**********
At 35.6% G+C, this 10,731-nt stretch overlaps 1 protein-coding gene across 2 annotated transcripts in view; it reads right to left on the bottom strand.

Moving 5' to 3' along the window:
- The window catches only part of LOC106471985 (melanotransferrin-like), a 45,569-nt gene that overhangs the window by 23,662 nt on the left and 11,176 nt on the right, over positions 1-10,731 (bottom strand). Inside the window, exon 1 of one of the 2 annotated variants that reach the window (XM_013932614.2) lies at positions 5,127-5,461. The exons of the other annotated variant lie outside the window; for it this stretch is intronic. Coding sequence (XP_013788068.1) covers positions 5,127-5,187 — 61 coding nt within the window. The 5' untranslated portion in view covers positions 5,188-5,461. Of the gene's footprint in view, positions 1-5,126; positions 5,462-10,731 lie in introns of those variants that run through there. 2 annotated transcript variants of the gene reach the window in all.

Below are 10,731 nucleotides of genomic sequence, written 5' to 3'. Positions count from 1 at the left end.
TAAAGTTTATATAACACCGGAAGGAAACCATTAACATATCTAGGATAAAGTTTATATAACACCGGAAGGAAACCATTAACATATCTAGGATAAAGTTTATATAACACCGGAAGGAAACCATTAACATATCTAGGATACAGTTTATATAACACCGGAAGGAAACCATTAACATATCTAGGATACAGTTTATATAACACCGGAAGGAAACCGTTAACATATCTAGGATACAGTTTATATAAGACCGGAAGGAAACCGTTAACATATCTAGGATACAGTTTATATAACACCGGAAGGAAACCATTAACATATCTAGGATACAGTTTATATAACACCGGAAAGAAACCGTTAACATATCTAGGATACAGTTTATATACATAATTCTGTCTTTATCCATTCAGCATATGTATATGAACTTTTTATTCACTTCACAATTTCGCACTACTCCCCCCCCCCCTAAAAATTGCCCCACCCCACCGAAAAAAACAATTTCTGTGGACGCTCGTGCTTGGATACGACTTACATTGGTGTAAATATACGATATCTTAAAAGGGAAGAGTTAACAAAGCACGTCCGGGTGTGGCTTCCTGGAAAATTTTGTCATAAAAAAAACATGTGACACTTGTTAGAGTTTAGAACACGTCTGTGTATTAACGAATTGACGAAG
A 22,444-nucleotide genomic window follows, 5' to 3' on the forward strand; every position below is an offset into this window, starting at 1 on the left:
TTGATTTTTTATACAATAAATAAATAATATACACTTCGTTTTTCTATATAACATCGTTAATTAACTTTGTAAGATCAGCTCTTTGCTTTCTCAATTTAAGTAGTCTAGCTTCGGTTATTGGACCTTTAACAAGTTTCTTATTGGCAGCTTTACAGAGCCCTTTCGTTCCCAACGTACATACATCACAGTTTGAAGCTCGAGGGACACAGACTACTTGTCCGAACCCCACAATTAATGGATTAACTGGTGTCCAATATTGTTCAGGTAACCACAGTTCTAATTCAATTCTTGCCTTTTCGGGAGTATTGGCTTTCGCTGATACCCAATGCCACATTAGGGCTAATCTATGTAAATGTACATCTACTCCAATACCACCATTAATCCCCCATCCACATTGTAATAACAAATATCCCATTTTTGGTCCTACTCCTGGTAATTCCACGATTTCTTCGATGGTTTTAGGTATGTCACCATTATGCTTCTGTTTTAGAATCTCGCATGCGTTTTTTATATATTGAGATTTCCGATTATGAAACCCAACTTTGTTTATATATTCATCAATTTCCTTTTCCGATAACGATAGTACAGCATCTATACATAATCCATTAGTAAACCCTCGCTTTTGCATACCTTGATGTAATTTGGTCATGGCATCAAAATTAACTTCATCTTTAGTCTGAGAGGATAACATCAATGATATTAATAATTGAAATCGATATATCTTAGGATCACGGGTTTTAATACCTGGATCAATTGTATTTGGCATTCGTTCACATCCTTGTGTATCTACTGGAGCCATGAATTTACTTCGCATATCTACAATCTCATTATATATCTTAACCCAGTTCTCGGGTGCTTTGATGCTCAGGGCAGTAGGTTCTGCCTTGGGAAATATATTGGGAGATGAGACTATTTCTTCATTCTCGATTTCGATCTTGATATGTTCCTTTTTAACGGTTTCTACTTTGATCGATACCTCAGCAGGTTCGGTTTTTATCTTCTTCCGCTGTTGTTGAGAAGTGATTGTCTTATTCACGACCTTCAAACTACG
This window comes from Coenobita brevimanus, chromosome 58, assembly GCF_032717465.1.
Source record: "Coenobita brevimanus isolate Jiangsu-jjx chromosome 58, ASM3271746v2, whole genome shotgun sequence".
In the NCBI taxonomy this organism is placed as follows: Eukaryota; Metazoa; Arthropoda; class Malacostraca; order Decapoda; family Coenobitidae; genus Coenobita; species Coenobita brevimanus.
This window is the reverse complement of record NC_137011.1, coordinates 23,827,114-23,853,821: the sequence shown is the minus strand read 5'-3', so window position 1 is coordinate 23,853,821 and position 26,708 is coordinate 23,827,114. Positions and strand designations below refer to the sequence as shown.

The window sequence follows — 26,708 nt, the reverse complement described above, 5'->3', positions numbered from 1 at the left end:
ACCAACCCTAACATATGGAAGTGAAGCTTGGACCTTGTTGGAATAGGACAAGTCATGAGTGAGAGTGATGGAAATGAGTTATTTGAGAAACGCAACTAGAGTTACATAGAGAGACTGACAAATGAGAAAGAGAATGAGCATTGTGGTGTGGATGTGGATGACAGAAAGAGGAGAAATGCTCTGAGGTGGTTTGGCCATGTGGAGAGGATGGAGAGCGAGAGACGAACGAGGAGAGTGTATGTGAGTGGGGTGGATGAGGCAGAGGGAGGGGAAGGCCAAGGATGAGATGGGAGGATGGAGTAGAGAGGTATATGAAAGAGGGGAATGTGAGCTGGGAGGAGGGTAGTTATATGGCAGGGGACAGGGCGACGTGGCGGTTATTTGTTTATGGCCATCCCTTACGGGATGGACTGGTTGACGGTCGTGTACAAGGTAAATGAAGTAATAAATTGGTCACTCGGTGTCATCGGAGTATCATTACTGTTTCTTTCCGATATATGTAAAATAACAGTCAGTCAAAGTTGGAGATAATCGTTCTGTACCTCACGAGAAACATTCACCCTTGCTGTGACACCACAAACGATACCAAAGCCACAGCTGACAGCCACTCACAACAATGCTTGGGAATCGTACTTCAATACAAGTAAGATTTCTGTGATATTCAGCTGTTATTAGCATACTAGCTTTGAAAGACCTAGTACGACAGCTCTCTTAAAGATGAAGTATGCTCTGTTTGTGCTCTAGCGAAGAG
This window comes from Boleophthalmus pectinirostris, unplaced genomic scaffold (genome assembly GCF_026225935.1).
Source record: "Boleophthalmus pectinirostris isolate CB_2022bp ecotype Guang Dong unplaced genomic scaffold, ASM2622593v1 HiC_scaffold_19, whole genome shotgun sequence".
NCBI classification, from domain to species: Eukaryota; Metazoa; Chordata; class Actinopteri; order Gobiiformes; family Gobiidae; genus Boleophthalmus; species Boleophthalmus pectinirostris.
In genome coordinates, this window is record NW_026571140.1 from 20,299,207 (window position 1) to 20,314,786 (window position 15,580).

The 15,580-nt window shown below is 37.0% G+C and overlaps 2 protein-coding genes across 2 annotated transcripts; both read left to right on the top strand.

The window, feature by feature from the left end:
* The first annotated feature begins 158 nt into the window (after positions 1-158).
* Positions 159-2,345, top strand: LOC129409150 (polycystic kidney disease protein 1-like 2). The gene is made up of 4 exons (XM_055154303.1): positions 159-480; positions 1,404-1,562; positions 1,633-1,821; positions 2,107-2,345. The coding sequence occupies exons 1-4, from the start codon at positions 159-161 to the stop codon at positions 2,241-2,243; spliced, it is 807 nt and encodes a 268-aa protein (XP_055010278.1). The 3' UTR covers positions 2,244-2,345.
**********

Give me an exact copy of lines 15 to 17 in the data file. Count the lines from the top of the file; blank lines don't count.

Source record: "Boleophthalmus pectinirostris isolate CB_2022bp ecotype Guang Dong unplaced genomic scaffold, ASM2622593v1 HiC_scaffold_19, whole genome shotgun sequence".
NCBI classification, from domain to species: Eukaryota; Metazoa; Chordata; class Actinopteri; order Gobiiformes; family Gobiidae; genus Boleophthalmus; species Boleophthalmus pectinirostris.
In genome coordinates, this window is record NW_026571140.1 from 20,299,207 (window position 1) to 20,314,786 (window position 15,580).